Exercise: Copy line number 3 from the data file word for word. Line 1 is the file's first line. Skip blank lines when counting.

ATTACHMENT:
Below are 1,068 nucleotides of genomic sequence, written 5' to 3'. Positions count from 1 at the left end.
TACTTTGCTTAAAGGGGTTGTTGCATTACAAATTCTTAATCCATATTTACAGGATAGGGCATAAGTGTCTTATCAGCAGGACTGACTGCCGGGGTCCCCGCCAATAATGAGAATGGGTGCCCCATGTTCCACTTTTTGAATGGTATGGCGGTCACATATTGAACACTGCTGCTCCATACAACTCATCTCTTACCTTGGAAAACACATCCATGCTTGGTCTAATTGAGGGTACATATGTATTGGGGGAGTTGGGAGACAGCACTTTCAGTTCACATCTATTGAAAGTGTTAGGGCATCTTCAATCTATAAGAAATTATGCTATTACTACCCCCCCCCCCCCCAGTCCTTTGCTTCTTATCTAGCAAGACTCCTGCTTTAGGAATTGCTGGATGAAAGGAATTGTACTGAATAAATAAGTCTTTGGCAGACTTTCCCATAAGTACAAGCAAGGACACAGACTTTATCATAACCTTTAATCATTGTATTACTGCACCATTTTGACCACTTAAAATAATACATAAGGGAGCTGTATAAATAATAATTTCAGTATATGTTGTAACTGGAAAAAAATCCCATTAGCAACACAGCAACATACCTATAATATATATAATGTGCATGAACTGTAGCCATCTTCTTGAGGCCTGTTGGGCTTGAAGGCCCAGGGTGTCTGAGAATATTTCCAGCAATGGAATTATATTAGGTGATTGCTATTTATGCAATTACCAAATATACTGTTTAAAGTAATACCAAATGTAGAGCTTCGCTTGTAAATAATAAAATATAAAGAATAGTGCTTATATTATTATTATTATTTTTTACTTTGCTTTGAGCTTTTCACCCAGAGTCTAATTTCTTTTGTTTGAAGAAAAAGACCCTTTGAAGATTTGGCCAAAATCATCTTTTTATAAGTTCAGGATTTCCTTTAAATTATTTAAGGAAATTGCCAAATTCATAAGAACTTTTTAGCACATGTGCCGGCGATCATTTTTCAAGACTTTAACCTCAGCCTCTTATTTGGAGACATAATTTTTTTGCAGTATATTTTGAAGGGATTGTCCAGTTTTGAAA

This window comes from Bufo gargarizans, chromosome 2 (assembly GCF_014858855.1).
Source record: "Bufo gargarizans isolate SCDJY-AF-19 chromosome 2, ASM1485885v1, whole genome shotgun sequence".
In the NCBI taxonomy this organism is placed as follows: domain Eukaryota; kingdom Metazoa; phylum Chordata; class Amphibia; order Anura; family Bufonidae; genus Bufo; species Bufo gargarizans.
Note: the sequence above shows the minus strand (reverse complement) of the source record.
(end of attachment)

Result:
This window comes from Bufo gargarizans, chromosome 2 (assembly GCF_014858855.1).